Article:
A syndrome of insulin resistance resembling leprechaunism in five sibs of consanguineous parents.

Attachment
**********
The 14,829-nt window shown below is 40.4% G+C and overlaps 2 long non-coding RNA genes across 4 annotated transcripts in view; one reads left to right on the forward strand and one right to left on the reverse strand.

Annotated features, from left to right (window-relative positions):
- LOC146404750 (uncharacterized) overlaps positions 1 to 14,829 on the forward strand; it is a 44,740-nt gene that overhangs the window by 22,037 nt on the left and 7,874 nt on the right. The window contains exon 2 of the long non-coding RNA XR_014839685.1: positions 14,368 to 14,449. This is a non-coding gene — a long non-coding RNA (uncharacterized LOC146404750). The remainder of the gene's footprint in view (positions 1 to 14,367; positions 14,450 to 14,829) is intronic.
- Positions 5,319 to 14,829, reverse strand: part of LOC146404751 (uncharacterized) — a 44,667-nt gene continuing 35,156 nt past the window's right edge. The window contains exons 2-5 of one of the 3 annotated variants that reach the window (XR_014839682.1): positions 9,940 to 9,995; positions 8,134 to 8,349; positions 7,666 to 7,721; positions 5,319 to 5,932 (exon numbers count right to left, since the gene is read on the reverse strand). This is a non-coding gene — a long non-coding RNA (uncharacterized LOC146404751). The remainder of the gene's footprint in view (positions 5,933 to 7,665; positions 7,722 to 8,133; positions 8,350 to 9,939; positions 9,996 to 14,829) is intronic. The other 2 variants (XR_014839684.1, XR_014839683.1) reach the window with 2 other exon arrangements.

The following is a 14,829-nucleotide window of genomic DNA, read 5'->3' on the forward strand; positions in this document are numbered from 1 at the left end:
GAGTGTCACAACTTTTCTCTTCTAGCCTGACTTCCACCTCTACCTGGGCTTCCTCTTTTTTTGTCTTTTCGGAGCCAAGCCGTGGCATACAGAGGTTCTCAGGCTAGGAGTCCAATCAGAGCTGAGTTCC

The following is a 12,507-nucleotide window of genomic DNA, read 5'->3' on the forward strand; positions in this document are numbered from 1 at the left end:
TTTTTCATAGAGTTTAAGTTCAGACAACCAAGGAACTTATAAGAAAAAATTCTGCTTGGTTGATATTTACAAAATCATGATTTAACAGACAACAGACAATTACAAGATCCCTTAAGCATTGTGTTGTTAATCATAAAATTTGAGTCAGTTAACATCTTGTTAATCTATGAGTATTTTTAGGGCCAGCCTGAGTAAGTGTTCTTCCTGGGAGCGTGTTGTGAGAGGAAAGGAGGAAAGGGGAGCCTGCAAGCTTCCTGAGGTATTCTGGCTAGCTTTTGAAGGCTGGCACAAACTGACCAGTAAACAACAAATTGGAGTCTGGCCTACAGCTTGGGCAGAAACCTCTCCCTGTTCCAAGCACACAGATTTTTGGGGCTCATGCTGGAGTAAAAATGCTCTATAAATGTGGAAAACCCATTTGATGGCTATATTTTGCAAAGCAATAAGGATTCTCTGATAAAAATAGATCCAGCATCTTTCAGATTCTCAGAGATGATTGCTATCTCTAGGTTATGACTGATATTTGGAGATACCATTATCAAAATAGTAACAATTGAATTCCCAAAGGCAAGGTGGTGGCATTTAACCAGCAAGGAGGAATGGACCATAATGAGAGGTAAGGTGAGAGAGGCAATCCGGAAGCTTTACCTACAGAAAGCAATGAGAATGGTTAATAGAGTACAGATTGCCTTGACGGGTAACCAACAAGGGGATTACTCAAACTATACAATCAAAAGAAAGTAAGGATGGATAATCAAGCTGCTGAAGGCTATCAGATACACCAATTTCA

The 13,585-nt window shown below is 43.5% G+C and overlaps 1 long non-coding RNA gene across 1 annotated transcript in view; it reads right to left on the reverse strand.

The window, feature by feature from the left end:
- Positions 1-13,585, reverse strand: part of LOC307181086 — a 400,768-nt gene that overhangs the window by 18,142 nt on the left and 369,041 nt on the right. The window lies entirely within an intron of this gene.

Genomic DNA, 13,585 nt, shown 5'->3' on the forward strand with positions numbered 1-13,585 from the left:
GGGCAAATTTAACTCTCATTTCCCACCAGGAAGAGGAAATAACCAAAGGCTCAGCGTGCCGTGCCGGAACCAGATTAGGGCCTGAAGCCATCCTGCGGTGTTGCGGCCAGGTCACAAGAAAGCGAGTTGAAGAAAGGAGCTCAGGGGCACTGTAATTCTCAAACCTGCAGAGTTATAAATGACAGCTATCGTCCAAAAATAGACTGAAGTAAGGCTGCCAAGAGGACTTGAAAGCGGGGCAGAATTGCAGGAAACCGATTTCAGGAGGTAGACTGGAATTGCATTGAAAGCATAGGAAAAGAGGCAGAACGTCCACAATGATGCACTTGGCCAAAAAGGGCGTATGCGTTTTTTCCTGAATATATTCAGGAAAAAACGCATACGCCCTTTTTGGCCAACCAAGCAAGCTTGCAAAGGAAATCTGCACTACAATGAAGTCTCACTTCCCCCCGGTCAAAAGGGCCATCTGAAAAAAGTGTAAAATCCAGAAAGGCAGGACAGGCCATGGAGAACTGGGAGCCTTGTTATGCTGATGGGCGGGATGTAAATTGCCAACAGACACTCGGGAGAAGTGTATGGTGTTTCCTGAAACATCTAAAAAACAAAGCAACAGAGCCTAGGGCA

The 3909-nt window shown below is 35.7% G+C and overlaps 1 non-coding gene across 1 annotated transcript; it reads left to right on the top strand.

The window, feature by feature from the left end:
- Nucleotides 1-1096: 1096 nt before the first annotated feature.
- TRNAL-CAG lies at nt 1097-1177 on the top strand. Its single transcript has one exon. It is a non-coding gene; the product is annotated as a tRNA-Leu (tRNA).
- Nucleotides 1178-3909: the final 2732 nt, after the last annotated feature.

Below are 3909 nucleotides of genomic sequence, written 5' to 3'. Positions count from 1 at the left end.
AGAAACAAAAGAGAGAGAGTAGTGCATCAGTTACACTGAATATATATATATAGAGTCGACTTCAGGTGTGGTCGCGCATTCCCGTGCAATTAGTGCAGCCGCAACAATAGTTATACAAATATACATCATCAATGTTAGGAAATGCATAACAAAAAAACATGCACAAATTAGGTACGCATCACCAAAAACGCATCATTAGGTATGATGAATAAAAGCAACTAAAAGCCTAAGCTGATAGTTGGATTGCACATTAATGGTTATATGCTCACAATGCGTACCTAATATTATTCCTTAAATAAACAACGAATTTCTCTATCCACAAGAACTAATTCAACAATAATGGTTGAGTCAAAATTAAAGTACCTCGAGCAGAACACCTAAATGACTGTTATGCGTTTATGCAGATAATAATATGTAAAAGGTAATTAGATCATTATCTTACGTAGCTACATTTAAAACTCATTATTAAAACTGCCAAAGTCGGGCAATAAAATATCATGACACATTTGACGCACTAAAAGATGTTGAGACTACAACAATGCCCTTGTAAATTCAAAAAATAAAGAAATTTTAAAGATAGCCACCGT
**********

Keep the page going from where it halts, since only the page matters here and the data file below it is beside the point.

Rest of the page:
Leprechaunism is a rare autosomal recessive disorder associated with extreme insulin resistance with paradoxical hypo-glycaemia. It is characterised by prenatal and postnatal growth retardation, reduced subcutaneous tissue, coarse features, acanthosis nigricans, enlarged genitalia, and death in the first year of life. Defects in both the insulin receptor and postreceptor steps of the insulin action pathway have been reported. At the molecular level, several mutations have been described. The patients reported here are from a Yemeni family with a syndrome of insulin resistance similar to leprechaunism in which the parents are second cousins and five of their eight children are affected. However, the phenotypes seem to be less severe than the classical leprechaunism previously described. All the children are alive (oldest 11 years), there is normal subcutaneous tissue, and a normal growth pattern in some of them. It may be that this is a milder type of leprechaunism with a better prognosis, perhaps caused by a different type of mutation from those previously described.